"I take it that you haven't finished the book." or "I take it that you haven't finished the book?"
I have the same question involving "I don't suppose..."
"I don't suppose you've made dinner?" or "I don't suppose you've made dinner."
What are some interesting pluralia tantum in various languages?
Those are words that only exist in the plural and have no singular.
Common cases are words for things that have two parts, such as “glasses/spectacles”, “trousers/pants”, and “scissors” in English, or for words that describe collections of something, such as “clothes”, “victuals”, “news”, “Middle Ages” in English or “Ferien” (school holidays) or “Möbel” (furniture) in German. German also has a few for specific collections of people, such as Geschwister “siblings”, Eltern “parents”, and Leute “people”. And then there are what might be called “collections of behaviour”, such as “(good, bad, etc.) manners” in English or “Faxen” (nonsense, practical jokes, silliness, antics). And some diseases, perhaps considered as a collection of symptomatic marks: “measles, pox [from pocks]”.
But while learning a bit of Slovak for a week’s holiday there, I’ve come across a few interesting cases—at least, interesting from the point of view of English or German (my native languages).
Besides the unexceptional nohavice “trousers”, there’s also noviny “newspaper” and dejiny “history”, which I suppose kind of fall under the “collection” sense in the way that English “news” does, and the even more unexpected dvere “door”.
Do you have interesting examples from other languages, especially ones that are not obviously plural or collective in meaning?
I’m not even sure how to count such Slovak nouns, in particular the doors and newspapers.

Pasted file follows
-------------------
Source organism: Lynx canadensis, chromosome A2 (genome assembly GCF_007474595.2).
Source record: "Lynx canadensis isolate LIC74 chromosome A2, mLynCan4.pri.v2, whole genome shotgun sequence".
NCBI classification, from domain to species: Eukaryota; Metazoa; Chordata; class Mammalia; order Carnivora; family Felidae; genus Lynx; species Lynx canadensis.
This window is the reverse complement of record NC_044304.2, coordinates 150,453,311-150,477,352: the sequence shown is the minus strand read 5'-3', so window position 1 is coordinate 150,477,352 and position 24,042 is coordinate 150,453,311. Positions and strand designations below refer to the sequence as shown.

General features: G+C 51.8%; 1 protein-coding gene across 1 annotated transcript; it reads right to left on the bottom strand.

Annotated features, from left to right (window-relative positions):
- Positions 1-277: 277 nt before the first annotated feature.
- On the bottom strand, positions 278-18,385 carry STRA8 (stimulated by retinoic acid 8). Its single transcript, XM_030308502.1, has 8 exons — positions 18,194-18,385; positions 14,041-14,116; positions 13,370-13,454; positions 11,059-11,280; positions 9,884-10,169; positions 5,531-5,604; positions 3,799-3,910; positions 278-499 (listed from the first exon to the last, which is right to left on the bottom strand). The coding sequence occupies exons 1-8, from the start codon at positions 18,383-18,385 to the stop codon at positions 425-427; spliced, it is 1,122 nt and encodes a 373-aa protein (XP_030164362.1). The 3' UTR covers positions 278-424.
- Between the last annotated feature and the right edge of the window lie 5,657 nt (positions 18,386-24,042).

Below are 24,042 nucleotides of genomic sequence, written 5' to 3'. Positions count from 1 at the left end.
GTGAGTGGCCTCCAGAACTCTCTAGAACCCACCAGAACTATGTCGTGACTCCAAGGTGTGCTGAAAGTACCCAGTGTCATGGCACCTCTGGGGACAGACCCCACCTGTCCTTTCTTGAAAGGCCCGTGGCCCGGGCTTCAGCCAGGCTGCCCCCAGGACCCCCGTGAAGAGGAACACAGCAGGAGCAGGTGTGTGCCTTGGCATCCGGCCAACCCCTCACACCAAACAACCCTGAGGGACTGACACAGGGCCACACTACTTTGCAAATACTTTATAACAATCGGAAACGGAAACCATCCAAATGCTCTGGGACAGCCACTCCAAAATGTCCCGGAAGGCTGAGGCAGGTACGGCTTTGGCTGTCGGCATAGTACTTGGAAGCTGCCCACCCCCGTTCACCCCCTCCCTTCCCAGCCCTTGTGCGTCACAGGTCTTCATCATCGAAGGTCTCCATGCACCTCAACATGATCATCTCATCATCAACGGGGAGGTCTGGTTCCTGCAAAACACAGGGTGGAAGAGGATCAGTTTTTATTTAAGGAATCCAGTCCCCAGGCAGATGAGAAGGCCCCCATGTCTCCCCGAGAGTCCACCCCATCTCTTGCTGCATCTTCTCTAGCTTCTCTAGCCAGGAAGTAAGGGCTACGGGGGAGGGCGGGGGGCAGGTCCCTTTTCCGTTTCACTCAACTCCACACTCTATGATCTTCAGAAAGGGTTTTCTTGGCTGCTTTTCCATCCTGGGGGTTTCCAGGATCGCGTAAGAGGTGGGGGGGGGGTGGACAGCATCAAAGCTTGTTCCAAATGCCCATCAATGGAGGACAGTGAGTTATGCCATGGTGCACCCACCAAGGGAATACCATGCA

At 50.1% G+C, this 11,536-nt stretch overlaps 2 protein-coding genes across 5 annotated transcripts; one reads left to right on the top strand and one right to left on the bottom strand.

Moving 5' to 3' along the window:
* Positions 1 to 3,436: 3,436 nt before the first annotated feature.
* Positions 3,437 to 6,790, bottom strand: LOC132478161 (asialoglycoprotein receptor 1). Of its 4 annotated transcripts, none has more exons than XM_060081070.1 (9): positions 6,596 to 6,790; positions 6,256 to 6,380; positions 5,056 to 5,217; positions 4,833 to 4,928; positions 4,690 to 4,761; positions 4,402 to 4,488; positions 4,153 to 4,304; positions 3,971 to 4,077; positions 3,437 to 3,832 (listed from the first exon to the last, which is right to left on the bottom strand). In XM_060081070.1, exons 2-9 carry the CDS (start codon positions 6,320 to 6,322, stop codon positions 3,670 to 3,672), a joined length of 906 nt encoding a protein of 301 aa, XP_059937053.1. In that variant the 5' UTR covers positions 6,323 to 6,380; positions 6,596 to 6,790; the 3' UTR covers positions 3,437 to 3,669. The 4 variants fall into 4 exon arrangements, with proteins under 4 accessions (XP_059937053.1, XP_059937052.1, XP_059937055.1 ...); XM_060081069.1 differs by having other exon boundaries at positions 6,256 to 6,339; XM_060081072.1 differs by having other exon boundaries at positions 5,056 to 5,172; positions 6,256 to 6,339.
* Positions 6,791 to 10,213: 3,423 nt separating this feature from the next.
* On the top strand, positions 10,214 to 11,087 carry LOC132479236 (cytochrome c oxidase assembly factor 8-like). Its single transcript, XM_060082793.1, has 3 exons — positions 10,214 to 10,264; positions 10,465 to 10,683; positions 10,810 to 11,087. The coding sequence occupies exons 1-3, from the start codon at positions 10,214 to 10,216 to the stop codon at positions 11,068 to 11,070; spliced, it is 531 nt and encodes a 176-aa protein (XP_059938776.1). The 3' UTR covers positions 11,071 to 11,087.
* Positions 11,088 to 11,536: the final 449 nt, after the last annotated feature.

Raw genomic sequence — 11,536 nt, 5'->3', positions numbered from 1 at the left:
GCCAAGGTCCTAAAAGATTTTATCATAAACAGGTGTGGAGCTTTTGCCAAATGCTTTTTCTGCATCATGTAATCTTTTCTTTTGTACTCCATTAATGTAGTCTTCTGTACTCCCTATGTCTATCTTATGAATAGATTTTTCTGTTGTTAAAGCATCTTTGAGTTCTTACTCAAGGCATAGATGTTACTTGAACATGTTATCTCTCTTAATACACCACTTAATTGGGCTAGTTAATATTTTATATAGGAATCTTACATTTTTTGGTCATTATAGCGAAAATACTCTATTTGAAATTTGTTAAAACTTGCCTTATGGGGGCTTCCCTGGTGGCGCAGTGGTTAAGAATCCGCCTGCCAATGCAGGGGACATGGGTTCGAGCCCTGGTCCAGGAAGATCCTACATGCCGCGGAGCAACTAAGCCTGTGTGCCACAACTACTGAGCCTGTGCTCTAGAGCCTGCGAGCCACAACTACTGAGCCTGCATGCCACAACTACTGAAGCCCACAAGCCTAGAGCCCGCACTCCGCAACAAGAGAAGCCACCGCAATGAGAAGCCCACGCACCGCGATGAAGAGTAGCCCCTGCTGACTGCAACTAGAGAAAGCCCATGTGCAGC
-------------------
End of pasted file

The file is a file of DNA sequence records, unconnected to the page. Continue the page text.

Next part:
How do various languages do it?
In English, for example, you typically have to quantify such nouns, similar to how mass nouns are treated: you have “one pair, two pairs of trousers, scissors” in much the same way you have “one cup (drop, botttle, litre, …) of water, rice, …”.
Wikipedia says that Polish uses a regular number for “one”, though declined with a plural ending (jedne okulary “one pair of glasses”). (An adjective “one” with a plural ending sounds unusual! Though I’ve seen that in Spanish, where I think unos, unas means something like “several, a few”.) And that larger quantities have special collective numerals: troje drzwi “three doors”, pięcioro skrzypiec “five violins”, which I suppose are literally something like “a threesome of doors, a fivesome of violins”.
And for German, you typically have to form a composite noun, slightly similar to the English way: ein Elternteil “one parents-part = one parent”, ein Möbelstück “one furniture-piece = one piece of furniture”, ein Ferientag “one school-holidays-day = one day of school holidays”.
What do the languages you are familiar with do?
Related is also the use of grammatically plural city names. English and German has this for countries (e.g. the Netherlands/die Niederlande; the United States/die Vereinigten Staaten), island groups (e.g. the Aleutians/die Aleuten; the Seychelles/die Seychellen) or mountain ranges (e.g. the Alps/die Alpen; the Andes/die Anden), but not for cities. But I’ve come across this in other languages, such as Σέρρες Serres, Τρίκαλα Trikala, or Ιωάννινα Ioannina in Greek or Košice in Slovak.
I wonder how that kind of thing came about? With countries, it’s usually a collection of states; with island groups, it’s a collection of islands; and with mountain ranges, a collection of mountains. So the plural there is easily understandable. But how does a city acquire a plural noun? Is it considered a collection of boroughs? Or is this something just as arbitrary as gender assignment for nouns, and “just happens”?
Do you have examples from other countries and/or languages? (Does Russian have this, for example? Does English?!)